I didn't get an invite to the grand Steorn unveiling of its Orbo technology, but at the moment the doors were opened to the public in Dublin today, a ZDNet UK reader popped in and started relaying pictures and commentary back to base. Although they prefer to remain anonymous, I exchanged plenty of emails and had a phone conversation, so my profound thanks.
Here's what they had to say:
"The biggest surprise is that it's surprisingly conventional - there isn't anything particularly unusual in it, it looks like a ordinary electric motor. Looks like they've got some sort of flywheel arrangement, so it won't take much to keep it going.
If you look at the exploded view, they've got a ring magnet, which may be part of the bearings. A couple of little things don't add up - why is the base so difficult to see through, when so much else is transparent?
Most surprising thing is how standard it is. There's nothing in there that makes me go "that's interesting". If it's still running in 12 hours time, then perhaps. There doesn't appear to be anything there thats odd, but there's no explanation of the electronics, no metering of any sort. None at all.
There's nothing to measure watts in and watts out, and no explanation. It looks like a battery-powered motor."
This matches my impression from the photographs. Steorn has a launch video up on its site, where CEO Sean McCarthy claims that the battery is recharged from the device, and that there's a 3:1 power ratio.
But without any form of meter on the device — the simplest possible thing to include — and with no details of the actual power requirements, it's impossible to say what's going on. The battery, by the way, is the largest capacity rechargeable D-cell on the market and it's certainly plausible that it could run the rig as a plain motor for a long time. If what Steorn says is true, then the thing could run forever from a tiny AAA battery – or even a super-capacitor the size of a broad bean.
It's hard to explain why such simple measures — which, while they wouldn't be convincing by themselves, would certainly be more impressive — weren't taken. All I can tell from the rig is that it could easily be a very efficient motor powered by a very capacious battery.
One other detail is peculiar — the use of toroidal coils. These are very efficient when used as transformers or chokes, because they trap virtually all the magnetic field from the coils within the toroid. Normal electromagnets and pick-up coils are arranged so that all of the magnetic flux appears at one end, to most efficiently couple it into or out of the device. Toroids retain all the flux internally. They're normally the last thing you'd use for a motor or generator; but without more information from Steorn it's impossible to determine the significance of their use.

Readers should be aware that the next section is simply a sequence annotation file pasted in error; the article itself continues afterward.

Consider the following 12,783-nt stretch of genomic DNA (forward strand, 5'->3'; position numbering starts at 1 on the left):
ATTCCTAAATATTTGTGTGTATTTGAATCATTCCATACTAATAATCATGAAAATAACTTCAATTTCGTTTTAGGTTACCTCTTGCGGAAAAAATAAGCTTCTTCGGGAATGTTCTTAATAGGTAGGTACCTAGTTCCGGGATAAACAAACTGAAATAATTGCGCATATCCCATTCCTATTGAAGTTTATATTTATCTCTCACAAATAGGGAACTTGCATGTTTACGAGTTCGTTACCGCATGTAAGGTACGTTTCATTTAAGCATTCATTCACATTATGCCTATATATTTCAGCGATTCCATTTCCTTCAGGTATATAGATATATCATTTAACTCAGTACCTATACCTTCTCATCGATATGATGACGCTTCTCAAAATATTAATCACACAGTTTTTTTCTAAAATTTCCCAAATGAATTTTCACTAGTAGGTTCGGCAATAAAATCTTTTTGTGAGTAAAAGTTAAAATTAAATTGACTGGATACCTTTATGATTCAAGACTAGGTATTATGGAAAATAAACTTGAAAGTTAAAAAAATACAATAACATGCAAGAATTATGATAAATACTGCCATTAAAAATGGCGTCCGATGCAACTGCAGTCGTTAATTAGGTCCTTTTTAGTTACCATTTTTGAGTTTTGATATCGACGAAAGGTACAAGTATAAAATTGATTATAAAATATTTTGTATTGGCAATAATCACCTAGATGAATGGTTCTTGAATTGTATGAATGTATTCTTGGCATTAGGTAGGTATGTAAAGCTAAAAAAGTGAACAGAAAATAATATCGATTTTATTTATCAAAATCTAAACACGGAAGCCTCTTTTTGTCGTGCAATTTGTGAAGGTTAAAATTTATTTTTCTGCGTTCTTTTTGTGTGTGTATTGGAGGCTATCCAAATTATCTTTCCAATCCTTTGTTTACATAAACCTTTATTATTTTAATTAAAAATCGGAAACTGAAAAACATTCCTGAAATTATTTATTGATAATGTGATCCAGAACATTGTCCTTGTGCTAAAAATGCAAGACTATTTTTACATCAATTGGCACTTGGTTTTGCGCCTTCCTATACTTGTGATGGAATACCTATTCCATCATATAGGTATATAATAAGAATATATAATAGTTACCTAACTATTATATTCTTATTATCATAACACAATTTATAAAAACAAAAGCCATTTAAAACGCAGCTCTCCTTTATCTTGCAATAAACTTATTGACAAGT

There's also a video on the site from various engineers who were invited to inspect a test rig at Steorn's HQ a while ago, which boils down to "It looks like there's more energy coming out than going in". All well and grand, but as they say it "appears" to work and "People need to see it for themselves”. It being a promotional video, there's no mention whether any engineers inspected the rig and decided it wasn't doing much.
The other big announcement is the Steorn Knowledge Development Base, which is a developer programme that costs €419 to join and gives its members access to information and a licence to use the technology for personal non-commercial use. In exchange, Steorn appears to get all the rights to anything developed for ever and for nothing – with clauses like this "You hereby grant to STEORN and any person or entity now or in the future employing the Covered Rights under an ORBO Technology Developer License or an ORBO Technology Commercial License, a non-exclusive, royalty-free, perpetual, irrevocable, worldwide license (and exclusively to STEORN, the right to sublicense) under Your Modifications to employ Your Modifications under Section 2 above."
Not being a lawyer, I wouldn't like to say what's actually in it for the developers, but it seems on first blush like something which deserves a good scrying from IP experts before plunking down your dosh at the start of February.
Meanwhile, we wait for what we've always waited for — an independent analysis and replication of technical claims.